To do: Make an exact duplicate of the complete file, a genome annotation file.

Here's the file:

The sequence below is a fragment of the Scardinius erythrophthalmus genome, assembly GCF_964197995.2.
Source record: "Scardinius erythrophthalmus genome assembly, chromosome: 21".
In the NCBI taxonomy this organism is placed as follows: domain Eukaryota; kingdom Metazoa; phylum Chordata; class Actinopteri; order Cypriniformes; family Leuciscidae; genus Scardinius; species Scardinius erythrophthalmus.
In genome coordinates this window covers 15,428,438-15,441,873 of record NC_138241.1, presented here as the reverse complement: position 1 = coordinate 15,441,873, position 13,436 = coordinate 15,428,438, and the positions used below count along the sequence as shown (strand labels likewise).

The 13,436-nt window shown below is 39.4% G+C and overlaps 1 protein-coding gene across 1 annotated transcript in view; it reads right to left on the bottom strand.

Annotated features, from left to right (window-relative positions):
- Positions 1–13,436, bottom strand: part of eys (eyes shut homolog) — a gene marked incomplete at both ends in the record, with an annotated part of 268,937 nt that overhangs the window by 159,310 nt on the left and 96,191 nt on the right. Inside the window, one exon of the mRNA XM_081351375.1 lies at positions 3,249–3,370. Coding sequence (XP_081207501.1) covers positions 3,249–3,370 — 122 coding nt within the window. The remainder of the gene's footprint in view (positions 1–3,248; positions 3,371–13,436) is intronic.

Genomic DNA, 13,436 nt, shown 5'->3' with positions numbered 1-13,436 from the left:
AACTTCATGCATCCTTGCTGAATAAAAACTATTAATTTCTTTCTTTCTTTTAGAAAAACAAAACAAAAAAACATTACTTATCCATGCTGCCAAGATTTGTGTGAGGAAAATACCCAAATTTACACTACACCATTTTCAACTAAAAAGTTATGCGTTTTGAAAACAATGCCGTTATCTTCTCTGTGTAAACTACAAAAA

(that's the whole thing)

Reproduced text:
The sequence below is a fragment of the Scardinius erythrophthalmus genome, assembly GCF_964197995.2.
Source record: "Scardinius erythrophthalmus genome assembly, chromosome: 21".
In the NCBI taxonomy this organism is placed as follows: domain Eukaryota; kingdom Metazoa; phylum Chordata; class Actinopteri; order Cypriniformes; family Leuciscidae; genus Scardinius; species Scardinius erythrophthalmus.
In genome coordinates this window covers 15,428,438-15,441,873 of record NC_138241.1, presented here as the reverse complement: position 1 = coordinate 15,441,873, position 13,436 = coordinate 15,428,438, and the positions used below count along the sequence as shown (strand labels likewise).

The 13,436-nt window shown below is 39.4% G+C and overlaps 1 protein-coding gene across 1 annotated transcript in view; it reads right to left on the bottom strand.

Annotated features, from left to right (window-relative positions):
- Positions 1–13,436, bottom strand: part of eys (eyes shut homolog) — a gene marked incomplete at both ends in the record, with an annotated part of 268,937 nt that overhangs the window by 159,310 nt on the left and 96,191 nt on the right. Inside the window, one exon of the mRNA XM_081351375.1 lies at positions 3,249–3,370. Coding sequence (XP_081207501.1) covers positions 3,249–3,370 — 122 coding nt within the window. The remainder of the gene's footprint in view (positions 1–3,248; positions 3,371–13,436) is intronic.

Genomic DNA, 13,436 nt, shown 5'->3' with positions numbered 1-13,436 from the left:
AACTTCATGCATCCTTGCTGAATAAAAACTATTAATTTCTTTCTTTCTTTTAGAAAAACAAAACAAAAAAACATTACTTATCCATGCTGCCAAGATTTGTGTGAGGAAAATACCCAAATTTACACTACACCATTTTCAACTAAAAAGTTATGCGTTTTGAAAACAATGCCGTTATCTTCTCTGTGTAAACTACAAAAA